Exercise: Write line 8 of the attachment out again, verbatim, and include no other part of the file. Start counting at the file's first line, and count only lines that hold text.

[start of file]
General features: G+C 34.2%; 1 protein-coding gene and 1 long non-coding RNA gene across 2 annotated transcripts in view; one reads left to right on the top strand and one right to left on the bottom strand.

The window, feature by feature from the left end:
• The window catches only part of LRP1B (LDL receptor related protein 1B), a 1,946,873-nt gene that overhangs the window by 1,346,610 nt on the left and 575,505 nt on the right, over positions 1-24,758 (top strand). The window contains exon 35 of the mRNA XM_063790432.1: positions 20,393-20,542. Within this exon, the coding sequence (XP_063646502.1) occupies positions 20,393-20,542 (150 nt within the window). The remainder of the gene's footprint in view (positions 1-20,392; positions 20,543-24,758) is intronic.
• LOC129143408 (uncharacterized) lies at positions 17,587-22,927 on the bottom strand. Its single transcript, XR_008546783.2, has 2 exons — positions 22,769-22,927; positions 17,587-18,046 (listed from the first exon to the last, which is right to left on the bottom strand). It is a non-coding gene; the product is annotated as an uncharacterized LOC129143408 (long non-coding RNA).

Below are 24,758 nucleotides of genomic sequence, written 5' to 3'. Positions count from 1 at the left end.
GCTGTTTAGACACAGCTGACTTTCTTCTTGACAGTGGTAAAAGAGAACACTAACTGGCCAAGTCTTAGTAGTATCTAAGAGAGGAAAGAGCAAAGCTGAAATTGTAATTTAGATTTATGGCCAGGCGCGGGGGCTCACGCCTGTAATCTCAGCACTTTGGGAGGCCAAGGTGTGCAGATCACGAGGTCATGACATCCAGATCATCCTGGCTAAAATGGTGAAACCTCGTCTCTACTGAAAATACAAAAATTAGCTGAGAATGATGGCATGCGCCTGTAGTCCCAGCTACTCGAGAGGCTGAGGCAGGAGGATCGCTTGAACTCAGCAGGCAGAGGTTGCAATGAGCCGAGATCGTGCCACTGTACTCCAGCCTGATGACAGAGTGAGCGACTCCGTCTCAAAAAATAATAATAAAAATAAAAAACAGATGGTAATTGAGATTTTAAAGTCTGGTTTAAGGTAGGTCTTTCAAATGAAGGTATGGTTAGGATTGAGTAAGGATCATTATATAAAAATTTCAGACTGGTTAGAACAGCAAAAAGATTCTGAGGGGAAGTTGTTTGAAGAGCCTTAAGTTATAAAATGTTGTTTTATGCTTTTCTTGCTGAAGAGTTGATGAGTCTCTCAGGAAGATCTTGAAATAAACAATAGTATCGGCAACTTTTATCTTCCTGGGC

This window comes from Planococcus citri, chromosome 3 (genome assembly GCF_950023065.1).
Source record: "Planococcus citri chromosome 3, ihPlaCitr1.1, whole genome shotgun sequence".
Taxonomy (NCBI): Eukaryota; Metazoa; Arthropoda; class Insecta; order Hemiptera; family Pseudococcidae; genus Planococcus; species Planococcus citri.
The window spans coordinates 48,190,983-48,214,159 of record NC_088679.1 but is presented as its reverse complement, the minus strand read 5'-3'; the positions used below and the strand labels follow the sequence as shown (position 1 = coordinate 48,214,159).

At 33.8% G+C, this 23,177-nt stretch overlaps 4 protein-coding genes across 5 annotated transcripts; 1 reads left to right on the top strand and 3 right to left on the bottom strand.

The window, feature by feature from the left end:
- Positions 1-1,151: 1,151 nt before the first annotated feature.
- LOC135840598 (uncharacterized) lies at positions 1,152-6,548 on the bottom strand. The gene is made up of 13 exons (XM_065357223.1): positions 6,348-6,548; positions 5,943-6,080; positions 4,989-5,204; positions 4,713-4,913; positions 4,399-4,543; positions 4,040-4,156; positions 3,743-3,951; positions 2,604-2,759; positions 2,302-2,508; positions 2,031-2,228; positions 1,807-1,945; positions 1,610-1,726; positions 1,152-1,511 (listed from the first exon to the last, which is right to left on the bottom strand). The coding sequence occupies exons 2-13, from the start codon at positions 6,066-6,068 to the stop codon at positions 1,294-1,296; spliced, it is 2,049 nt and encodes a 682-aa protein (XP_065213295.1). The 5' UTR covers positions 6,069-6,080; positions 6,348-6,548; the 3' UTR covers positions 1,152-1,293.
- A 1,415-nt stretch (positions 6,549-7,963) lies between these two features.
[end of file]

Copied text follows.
Source record: "Planococcus citri chromosome 3, ihPlaCitr1.1, whole genome shotgun sequence".